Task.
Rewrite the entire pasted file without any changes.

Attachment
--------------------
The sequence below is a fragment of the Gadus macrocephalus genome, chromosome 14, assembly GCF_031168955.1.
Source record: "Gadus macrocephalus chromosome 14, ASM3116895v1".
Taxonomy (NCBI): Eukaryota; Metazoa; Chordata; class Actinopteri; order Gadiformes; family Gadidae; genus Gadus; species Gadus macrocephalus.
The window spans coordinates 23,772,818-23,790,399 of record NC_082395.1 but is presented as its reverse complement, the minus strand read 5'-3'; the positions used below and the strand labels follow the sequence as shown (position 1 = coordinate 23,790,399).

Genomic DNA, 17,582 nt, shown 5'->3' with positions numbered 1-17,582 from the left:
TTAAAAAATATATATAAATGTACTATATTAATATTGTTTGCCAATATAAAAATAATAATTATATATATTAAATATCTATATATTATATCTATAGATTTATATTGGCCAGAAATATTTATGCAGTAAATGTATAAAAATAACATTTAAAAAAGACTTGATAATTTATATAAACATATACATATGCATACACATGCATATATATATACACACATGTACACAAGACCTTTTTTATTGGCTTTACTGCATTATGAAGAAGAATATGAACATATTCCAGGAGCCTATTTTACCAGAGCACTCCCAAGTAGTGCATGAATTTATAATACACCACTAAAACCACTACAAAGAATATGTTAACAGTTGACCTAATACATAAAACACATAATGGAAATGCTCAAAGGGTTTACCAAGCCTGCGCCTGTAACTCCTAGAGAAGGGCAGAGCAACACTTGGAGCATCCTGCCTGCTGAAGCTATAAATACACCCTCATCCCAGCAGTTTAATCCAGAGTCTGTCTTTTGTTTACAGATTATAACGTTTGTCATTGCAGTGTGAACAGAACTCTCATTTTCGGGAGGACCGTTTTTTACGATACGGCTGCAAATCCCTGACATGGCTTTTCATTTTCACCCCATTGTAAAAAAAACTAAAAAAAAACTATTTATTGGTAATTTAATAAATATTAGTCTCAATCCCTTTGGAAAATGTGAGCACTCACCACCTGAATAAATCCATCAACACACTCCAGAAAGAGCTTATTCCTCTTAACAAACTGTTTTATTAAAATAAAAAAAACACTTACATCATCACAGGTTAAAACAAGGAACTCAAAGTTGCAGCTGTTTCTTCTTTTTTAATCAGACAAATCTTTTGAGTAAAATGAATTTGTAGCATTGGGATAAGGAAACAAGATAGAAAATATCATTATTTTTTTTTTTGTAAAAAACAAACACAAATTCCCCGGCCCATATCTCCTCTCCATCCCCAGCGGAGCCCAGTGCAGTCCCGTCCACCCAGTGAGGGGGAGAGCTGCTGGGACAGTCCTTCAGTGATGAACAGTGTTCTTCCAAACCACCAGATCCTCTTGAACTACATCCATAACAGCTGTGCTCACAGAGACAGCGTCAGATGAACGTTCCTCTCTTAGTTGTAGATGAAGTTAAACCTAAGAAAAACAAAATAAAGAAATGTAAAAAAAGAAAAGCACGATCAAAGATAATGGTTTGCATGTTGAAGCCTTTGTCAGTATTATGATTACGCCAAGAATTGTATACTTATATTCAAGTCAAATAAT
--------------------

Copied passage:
The sequence below is a fragment of the Gadus macrocephalus genome, chromosome 14, assembly GCF_031168955.1.
Source record: "Gadus macrocephalus chromosome 14, ASM3116895v1".
Taxonomy (NCBI): Eukaryota; Metazoa; Chordata; class Actinopteri; order Gadiformes; family Gadidae; genus Gadus; species Gadus macrocephalus.
The window spans coordinates 23,772,818-23,790,399 of record NC_082395.1 but is presented as its reverse complement, the minus strand read 5'-3'; the positions used below and the strand labels follow the sequence as shown (position 1 = coordinate 23,790,399).

Genomic DNA, 17,582 nt, shown 5'->3' with positions numbered 1-17,582 from the left:
TTAAAAAATATATATAAATGTACTATATTAATATTGTTTGCCAATATAAAAATAATAATTATATATATTAAATATCTATATATTATATCTATAGATTTATATTGGCCAGAAATATTTATGCAGTAAATGTATAAAAATAACATTTAAAAAAGACTTGATAATTTATATAAACATATACATATGCATACACATGCATATATATATACACACATGTACACAAGACCTTTTTTATTGGCTTTACTGCATTATGAAGAAGAATATGAACATATTCCAGGAGCCTATTTTACCAGAGCACTCCCAAGTAGTGCATGAATTTATAATACACCACTAAAACCACTACAAAGAATATGTTAACAGTTGACCTAATACATAAAACACATAATGGAAATGCTCAAAGGGTTTACCAAGCCTGCGCCTGTAACTCCTAGAGAAGGGCAGAGCAACACTTGGAGCATCCTGCCTGCTGAAGCTATAAATACACCCTCATCCCAGCAGTTTAATCCAGAGTCTGTCTTTTGTTTACAGATTATAACGTTTGTCATTGCAGTGTGAACAGAACTCTCATTTTCGGGAGGACCGTTTTTTACGATACGGCTGCAAATCCCTGACATGGCTTTTCATTTTCACCCCATTGTAAAAAAAACTAAAAAAAAACTATTTATTGGTAATTTAATAAATATTAGTCTCAATCCCTTTGGAAAATGTGAGCACTCACCACCTGAATAAATCCATCAACACACTCCAGAAAGAGCTTATTCCTCTTAACAAACTGTTTTATTAAAATAAAAAAAACACTTACATCATCACAGGTTAAAACAAGGAACTCAAAGTTGCAGCTGTTTCTTCTTTTTTAATCAGACAAATCTTTTGAGTAAAATGAATTTGTAGCATTGGGATAAGGAAACAAGATAGAAAATATCATTATTTTTTTTTTTGTAAAAAACAAACACAAATTCCCCGGCCCATATCTCCTCTCCATCCCCAGCGGAGCCCAGTGCAGTCCCGTCCACCCAGTGAGGGGGAGAGCTGCTGGGACAGTCCTTCAGTGATGAACAGTGTTCTTCCAAACCACCAGATCCTCTTGAACTACATCCATAACAGCTGTGCTCACAGAGACAGCGTCAGATGAACGTTCCTCTCTTAGTTGTAGATGAAGTTAAACCTAAGAAAAACAAAATAAAGAAATGTAAAAAAAGAAAAGCACGATCAAAGATAATGGTTTGCATGTTGAAGCCTTTGTCAGTATTATGATTACGCCAAGAATTGTATACTTATATTCAAGTCAAATAAT